In addition, an image pickup apparatus (light field camera) capable of acquiring not only the light intensity distribution but also the information on the light incident direction has been known (for example, see Patent Literatures 2 and 3). The light field camera includes a microlens array between an image pickup lens and an image pickup element, and each microlens corresponds to a plurality of pixels of the image pickup element, thereby acquiring the information on the light incident direction.

Further, a light field display has been known that reproduces light rays entering from a certain object on the basis of the light intensity distribution and the information on the incident direction, in contrast to the light field camera, and thereby displays an image which can be seen stereoscopically. For example, Non-Patent Literature 1 describes a head-mount-type NTE (near-to-eye) light field display including a microlens array and a diffusion light source of OLED (organic light-emitting diode).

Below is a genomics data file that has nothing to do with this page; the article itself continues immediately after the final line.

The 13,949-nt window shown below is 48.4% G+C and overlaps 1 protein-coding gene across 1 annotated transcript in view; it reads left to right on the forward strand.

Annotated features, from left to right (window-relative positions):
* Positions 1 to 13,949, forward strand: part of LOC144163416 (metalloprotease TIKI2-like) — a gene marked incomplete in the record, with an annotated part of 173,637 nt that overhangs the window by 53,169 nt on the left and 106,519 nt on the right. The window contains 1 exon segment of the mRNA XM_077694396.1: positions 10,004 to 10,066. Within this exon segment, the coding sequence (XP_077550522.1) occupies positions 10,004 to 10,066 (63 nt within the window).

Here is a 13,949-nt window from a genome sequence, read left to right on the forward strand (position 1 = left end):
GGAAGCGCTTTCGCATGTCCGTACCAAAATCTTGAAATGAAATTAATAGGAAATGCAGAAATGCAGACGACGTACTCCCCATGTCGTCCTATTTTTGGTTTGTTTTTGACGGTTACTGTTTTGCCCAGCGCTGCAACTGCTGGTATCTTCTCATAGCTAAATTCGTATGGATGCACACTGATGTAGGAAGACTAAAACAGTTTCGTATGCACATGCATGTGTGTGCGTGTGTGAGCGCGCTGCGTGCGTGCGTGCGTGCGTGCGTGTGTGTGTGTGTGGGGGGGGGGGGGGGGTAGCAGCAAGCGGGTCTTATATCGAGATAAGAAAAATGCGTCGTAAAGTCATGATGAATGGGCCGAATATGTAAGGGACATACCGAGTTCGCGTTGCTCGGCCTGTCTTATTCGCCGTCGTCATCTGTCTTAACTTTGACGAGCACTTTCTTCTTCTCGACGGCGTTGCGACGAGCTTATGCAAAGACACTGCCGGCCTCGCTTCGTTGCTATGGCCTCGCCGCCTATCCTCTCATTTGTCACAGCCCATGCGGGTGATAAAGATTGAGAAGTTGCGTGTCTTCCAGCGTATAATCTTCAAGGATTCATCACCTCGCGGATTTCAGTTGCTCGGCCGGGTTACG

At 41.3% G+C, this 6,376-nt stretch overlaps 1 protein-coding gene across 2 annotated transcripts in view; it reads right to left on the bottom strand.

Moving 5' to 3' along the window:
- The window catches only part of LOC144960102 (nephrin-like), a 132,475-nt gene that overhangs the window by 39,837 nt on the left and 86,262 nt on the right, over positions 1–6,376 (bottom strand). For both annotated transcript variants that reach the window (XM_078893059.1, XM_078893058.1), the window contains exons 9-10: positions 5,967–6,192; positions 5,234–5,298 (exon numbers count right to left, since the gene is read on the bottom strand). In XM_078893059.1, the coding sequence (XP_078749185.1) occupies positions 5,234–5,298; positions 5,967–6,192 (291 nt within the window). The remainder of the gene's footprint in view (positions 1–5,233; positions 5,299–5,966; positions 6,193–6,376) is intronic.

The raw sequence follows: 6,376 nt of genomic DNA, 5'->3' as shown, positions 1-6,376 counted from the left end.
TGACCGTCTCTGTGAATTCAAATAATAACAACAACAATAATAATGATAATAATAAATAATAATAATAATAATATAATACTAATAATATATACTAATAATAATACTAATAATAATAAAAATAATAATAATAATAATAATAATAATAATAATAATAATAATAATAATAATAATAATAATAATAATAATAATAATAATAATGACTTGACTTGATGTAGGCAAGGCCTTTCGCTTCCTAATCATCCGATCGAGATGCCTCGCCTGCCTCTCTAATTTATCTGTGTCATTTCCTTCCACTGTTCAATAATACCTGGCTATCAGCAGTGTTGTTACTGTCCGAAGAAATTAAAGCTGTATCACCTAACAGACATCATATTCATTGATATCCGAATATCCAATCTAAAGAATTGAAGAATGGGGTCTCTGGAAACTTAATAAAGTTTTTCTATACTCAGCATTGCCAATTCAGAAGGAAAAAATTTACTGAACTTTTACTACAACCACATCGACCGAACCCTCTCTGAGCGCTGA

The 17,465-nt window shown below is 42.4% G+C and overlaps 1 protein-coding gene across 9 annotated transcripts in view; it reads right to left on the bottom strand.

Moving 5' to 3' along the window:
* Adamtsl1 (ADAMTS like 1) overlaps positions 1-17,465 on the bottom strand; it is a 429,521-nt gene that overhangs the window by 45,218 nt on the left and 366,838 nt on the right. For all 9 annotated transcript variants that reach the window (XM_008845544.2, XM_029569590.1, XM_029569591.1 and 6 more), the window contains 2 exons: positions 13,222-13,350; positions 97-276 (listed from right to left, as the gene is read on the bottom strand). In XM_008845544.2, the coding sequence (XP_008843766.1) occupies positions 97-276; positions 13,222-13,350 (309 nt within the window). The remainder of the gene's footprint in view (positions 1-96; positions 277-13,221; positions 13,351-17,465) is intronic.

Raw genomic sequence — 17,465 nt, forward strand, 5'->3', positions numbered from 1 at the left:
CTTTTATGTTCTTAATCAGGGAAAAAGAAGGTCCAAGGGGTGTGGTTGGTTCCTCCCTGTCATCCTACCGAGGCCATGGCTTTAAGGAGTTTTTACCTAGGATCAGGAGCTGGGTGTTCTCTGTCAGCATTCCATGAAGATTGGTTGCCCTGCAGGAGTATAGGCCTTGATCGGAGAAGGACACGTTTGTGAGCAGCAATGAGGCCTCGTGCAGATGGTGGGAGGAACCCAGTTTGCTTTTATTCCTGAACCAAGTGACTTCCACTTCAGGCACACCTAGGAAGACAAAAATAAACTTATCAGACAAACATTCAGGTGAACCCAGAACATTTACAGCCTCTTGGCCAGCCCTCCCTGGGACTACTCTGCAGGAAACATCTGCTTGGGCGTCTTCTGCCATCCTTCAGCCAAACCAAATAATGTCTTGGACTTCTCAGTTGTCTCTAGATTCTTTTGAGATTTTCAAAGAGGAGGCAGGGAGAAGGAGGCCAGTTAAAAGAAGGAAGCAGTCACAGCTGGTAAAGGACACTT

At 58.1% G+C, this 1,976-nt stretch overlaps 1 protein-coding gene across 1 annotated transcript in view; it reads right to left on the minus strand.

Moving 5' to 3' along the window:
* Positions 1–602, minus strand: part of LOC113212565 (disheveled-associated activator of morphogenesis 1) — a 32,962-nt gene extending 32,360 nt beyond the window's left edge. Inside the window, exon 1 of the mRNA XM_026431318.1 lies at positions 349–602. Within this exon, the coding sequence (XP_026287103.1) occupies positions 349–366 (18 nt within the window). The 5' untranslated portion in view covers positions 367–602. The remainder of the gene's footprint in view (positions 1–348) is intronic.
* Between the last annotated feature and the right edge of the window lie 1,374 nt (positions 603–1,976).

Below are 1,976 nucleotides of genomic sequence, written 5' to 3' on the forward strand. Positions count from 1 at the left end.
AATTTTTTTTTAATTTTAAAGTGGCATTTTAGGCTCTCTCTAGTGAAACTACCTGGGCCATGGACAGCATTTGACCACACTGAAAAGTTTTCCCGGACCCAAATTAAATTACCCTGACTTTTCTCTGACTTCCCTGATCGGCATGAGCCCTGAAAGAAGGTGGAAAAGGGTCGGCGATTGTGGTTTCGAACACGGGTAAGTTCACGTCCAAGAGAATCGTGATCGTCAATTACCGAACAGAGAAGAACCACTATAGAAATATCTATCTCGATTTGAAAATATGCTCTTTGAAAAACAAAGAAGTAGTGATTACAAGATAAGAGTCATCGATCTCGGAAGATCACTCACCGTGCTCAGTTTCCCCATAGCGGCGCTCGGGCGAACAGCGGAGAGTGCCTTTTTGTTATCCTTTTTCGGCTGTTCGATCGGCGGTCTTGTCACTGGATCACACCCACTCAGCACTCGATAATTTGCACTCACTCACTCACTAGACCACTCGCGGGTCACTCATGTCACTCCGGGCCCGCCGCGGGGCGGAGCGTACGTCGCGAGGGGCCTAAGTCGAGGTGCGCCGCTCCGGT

Non-Patent Literature 2 describes a three-dimensional display including a plurality of fiber scanners instead of the microlens and projecting an image by emitting laser beams at various angles from the fiber scanners.

CITATIONS LIST

Patent Literature

  • Patent literature 1: Japanese Laid-open Patent Publication No. 2010-085621
  • Patent literature 2: Japanese Laid-open Patent Publication No. 2012-205111
  • Patent literature 3: Japanese Laid-open Patent Publication No. 2013-145982

Non-Patent Literature

  • Non-Patent Literature 1: Douglas Lanman and David Luebke, “Near-Eye Light Field Displays,” in SIGGRAPH ASIA 2013, (Hong Kong, China, November 2013).